When all you have is a hammer, every problem's a nail.
And as Southeast Texas picks up the pieces in the wake of Hurricane Ike, the asbestos lawyers are hammering away.
This week, an asbestos lawyer-backed marketing agency reminded our stricken communities that in addition to the physical destruction we've suffered, there's another potential threat: hurricanes might increase one's exposure to asbestos.
And if you think you or a loved one has been victimized, the agency knows just who to call to help.
"We've seen this tactic before. It's really sad a group of lawyers, who should be trying to help people, instead of trying to take advantage of (Hurricane Ike) victims," said Kristen Voinis of Citizens Against Lawsuit Abuse of Central Texas. "We urge people to be careful of this type of ad."
As reported by our David Yates, the pointless plaintiff's pitch framed as a press release was sent on Sept. 22, dubbed as a "public advisory" intended for public officials to distribute to local media. It lists common materials from your tattered house that may contain asbestos-- from paint to insulation to caulking to plumbing--implying that anyone with damage should consider the threat of mesothelioma.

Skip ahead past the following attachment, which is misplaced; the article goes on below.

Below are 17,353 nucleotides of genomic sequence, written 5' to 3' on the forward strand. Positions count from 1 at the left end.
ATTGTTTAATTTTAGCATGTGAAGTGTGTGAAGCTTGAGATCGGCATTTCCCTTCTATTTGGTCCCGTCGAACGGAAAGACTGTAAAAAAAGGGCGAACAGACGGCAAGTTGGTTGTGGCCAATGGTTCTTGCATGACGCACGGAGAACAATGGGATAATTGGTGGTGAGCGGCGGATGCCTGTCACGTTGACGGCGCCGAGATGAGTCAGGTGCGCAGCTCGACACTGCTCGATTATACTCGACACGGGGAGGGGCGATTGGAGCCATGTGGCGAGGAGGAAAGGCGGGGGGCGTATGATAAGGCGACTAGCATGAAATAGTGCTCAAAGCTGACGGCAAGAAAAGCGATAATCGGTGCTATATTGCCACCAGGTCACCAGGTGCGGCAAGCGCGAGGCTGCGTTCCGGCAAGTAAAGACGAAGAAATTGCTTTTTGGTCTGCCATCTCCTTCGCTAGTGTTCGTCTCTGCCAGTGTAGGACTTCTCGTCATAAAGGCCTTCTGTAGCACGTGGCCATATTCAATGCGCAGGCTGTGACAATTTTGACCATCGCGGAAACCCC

Nothing could be more in asbestos lawyers' interest. Nothing could be further from the truth.
Inhaled over long periods in significant quantities, asbestos can cause cancer or lung disease. Inhaled in small amounts over a few days, weeks, or months, the health risks are virtually nil.
Statistically, a Golden Triangle resident cleaning up after Ike is more likely to die by lightning than by contracting an asbestos-related disease.
Asbestos lawyers know this fact. But some lawyers also seem to believe that it isn't actual sickness, but the fear of sickness and the accusations of sickness that can generate a big payday.
Every calamity shouldn't be considered an opportunity for some trial lawyers to troll for clients. If only law schools started teaching that.